Businesses spend time and resources learning how to speak to clients.
You do this through your copywriters, website designers, and messaging experts, all to make sure that your message is truly connecting.
Now look inward: are you also connecting with your employees? Are they hearing the things you truly want them to hear?
The good news is that the same rules apply.
Talking to employees
Use real words.
Minimize the jargon, minimize the acronyms, and minimize the cliches.
The more overused or vague a term is, the more space you are allowing for a misunderstanding, even if it is industry jargon in your office.
How often have you felt like you said one thing but your employee did another? That was probably due to miscommunication.
Use everyday language, be clear and explicit, and replace all jargon with dinner-table words.
And as a general rule, try to keep your part of the conversation to four sentences maximum between times that they speak. Conversations are always more effective than monologues.
Writing to employees
Say less, format more.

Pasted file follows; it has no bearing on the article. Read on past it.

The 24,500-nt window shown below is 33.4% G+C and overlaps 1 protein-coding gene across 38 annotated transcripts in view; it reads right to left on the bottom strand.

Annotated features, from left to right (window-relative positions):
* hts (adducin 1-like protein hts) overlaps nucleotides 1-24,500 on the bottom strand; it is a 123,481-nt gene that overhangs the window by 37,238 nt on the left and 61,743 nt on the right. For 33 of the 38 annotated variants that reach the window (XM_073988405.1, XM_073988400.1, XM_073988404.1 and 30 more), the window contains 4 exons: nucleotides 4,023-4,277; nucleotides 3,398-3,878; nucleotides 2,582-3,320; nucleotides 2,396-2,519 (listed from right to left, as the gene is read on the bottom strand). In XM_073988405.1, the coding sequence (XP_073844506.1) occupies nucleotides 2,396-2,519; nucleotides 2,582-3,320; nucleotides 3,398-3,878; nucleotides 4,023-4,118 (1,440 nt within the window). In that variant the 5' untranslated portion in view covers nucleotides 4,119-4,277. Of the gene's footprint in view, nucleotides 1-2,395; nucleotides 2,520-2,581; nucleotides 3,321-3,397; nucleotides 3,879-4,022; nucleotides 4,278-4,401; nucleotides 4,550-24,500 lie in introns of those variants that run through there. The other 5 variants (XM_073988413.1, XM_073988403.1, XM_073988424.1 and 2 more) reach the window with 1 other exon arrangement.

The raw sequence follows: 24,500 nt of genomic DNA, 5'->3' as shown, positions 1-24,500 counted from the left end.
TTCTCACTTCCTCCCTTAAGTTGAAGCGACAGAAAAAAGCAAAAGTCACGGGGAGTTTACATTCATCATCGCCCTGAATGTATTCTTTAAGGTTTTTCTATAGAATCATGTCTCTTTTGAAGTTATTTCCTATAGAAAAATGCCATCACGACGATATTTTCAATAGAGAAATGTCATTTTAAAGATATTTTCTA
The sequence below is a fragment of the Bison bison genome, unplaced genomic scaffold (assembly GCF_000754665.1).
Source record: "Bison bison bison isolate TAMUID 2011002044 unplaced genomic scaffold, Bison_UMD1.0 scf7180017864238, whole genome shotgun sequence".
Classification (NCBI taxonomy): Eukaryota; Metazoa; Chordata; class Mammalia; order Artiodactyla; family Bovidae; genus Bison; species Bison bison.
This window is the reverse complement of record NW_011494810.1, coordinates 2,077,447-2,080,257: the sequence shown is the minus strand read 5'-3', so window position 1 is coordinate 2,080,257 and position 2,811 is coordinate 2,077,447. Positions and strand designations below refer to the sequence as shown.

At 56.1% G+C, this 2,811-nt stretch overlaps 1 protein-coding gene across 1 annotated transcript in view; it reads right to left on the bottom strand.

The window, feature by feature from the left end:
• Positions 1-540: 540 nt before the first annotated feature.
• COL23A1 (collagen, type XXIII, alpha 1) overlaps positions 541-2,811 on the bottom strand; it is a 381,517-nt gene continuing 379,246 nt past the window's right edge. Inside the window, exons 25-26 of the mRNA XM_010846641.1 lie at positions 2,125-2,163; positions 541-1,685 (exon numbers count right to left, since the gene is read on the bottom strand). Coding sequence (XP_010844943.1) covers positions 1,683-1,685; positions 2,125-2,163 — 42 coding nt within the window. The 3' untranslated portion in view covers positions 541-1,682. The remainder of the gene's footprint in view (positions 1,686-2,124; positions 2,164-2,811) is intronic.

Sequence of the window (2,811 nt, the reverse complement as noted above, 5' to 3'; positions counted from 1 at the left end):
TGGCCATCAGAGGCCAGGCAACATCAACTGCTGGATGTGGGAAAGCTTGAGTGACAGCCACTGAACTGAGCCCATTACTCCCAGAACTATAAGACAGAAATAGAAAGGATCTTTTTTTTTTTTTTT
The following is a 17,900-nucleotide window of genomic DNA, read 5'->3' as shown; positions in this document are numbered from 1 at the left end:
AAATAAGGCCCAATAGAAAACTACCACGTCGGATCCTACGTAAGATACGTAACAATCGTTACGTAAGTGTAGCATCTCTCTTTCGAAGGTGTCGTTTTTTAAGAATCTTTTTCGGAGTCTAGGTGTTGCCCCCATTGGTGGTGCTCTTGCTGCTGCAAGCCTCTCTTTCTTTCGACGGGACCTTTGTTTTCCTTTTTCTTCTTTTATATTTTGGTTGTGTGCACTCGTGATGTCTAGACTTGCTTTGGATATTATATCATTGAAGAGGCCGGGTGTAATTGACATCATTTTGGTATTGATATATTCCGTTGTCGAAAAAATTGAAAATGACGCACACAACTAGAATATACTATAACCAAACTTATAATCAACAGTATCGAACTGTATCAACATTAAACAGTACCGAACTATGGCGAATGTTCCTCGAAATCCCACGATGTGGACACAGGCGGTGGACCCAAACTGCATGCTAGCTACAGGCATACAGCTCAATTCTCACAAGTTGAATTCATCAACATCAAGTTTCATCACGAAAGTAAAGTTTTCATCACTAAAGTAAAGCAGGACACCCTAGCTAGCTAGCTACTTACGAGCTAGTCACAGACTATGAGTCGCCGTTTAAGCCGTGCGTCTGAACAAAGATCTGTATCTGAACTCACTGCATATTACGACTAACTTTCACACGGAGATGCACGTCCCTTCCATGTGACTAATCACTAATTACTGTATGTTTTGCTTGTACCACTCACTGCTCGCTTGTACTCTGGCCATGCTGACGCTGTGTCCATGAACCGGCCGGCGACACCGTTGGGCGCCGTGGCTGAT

Do not write more than is necessary for the particular message.
And when you are writing instructions, delegation, and requests or demands, use formatting.
The longer the written communication – email or otherwise – the higher the need to use section titles. If you list anything, use bullet points to make it clear and easy to follow.
Summarize at the beginning and end.
And once you start to get far beneath the fold, ask yourself if it would be better to pick up the phone instead.
Never, under any circumstances, ask your employees to “think outside the box”.
The first step in communicating with your employees is knowing what to say. Let’s review your organizational chart and make sure that the right people are doing the right jobs.